Asoka Abeygunawardena, executive director of the Sri Lanka Energy Forum, points out that if we act now it is possible to avert a potential disaster. According to him we should be burning fossil fuels (investing in coal) now to build a foundation for the future: that is to set up more NCRE power plants. At this moment however, we seem to be headed down the wrong track and we are in fact intent on shifting our dependency over to coal entirely without any clear goal of how to develop our renewable energy sources beyond 2020. He stresses that we should think globally in the context of global warming and finite resources, and act locally to build up our stand for the future[iv]. He emphasizes the notion that although this may be an expensive endeavor in the short run, in the long run it will prove to be more sustainable and cost efficient.
While we continue to depend on the convenience of our faulty oil and coal power plants, countries across the globe are making massive inroads towards developing renewable sustainable energy sources.They are doing this with sometimes larger populations and far less natural resources than what Sri Lanka has. In recent times for instance, Denmark and Germany have experienced a peak in electricity generation through wind and solar power. They have managed to cover much of their countries' need through this and have set the trend for renewable energy systems that do not cost the Earth.[v]
Denmark has ambitious energy goals: by 2050, the country plans to meet 100 percent of its energy requirements with renewables, creating more jobs, increasing exports and reducing its energy dependence. Denmark’s Minister for Energy expressed that he was "100% sure not only that other countries could do it, but that they will do it, simply because of the development of the markets. Each will have to find their solutions, but will it happen? Yes." [vi]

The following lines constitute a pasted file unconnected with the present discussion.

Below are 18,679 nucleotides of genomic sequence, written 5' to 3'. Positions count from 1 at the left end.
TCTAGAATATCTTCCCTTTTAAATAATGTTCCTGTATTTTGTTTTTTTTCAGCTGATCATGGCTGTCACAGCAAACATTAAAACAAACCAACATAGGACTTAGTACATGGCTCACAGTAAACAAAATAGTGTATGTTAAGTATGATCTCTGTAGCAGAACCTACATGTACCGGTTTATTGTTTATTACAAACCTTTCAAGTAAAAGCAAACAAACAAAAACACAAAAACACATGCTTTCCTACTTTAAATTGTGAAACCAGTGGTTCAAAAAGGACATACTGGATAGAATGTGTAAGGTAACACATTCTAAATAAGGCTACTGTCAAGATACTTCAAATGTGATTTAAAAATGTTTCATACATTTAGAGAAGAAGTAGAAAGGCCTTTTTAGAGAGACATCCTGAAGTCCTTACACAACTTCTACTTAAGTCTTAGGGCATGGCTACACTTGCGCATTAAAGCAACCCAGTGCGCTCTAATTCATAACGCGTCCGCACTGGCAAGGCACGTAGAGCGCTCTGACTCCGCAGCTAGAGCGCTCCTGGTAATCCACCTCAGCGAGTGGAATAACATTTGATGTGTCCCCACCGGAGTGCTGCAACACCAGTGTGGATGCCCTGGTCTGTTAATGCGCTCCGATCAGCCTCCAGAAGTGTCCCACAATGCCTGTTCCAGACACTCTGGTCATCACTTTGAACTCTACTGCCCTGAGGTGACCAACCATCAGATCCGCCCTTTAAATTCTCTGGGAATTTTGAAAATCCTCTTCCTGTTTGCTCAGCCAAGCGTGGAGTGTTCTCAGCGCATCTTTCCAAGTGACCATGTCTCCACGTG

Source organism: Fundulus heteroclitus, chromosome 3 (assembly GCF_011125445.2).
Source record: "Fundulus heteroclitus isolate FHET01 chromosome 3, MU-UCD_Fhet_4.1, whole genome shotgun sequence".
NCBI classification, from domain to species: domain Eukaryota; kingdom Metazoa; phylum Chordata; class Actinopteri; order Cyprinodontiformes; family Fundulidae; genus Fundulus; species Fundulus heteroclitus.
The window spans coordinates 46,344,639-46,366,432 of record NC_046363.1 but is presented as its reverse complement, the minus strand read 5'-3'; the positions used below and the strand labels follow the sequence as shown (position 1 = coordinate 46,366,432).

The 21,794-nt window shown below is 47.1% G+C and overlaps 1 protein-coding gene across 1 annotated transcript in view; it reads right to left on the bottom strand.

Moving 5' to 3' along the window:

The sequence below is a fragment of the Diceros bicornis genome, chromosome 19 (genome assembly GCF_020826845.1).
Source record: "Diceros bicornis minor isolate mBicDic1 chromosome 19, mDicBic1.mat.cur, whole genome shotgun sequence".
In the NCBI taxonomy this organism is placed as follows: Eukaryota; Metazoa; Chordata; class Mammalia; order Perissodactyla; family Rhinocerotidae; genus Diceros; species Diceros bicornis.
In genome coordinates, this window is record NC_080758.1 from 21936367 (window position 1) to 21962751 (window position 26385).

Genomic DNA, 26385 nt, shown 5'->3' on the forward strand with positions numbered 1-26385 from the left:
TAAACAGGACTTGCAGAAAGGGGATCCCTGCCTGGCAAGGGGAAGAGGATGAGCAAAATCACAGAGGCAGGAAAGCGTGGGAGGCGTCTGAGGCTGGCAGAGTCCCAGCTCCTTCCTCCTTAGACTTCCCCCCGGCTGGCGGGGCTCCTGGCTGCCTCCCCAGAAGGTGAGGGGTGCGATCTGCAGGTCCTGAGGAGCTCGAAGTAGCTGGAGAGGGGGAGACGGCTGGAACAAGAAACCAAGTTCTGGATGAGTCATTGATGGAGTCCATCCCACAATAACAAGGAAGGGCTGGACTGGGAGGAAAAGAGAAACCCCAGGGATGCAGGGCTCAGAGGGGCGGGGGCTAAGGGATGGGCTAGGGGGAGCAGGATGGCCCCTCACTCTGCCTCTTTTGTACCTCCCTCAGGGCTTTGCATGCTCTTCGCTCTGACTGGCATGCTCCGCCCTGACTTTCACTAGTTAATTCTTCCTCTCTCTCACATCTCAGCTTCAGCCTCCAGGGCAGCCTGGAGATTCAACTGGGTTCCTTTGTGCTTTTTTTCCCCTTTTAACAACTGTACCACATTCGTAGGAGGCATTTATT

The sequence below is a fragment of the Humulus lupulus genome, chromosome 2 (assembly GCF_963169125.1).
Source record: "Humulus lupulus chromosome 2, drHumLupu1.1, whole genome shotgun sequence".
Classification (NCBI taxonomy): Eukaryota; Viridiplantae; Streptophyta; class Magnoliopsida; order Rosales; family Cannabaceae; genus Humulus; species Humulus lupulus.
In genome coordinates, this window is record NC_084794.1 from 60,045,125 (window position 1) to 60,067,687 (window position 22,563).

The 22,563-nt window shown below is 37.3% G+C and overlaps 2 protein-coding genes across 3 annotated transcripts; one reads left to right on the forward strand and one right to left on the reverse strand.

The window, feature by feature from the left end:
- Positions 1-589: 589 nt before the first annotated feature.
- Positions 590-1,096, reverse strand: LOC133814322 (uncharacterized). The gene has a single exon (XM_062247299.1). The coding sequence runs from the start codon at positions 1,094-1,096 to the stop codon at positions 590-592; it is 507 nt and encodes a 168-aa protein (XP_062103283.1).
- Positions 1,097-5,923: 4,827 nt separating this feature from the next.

If the willpower to achieve these goals is in place along with an exemplary governance structure –driven by the best interests of the country and its people- any obstacle can be overcome. Instead of investing in the more expensive infrastructure that may be required to generate NCRE, Sri Lanka has taken the easy way out by opting for coal. Yet, we must ask ourselves for how much longer can we rely on such a strategy?
Sri Lanka is a tropical island blessed with an abundance of natural resources – wind and wave power, rainfall, rivers, sunlight. We have the resources and the potential to reap the benefitsof renewable energy and as the Danish Minister of Energy stated, we can develop our own strategy and create our own energy mix instead of following the path taken by ‘historical polluters’ before us.
Effective generation of public awareness about available energy sources could go a long way to developing creative solutions for the problem. For instance, this could foster steps to conserve energy and increase efficiency at the grassroots (in our homes); it could encourage the production of energy using solar panels at domestic level on a wider scale; it may serve towards initiating energy saving and storage schemes; and pave the way for larger numbers of individuals and organizations to incorporate eco friendly methods into their lifestyles. If such collective effort is taken by the general public – for both domestic and industrial energy use - the bigger vision of shifting from coal to renewable energy will become more of a reality.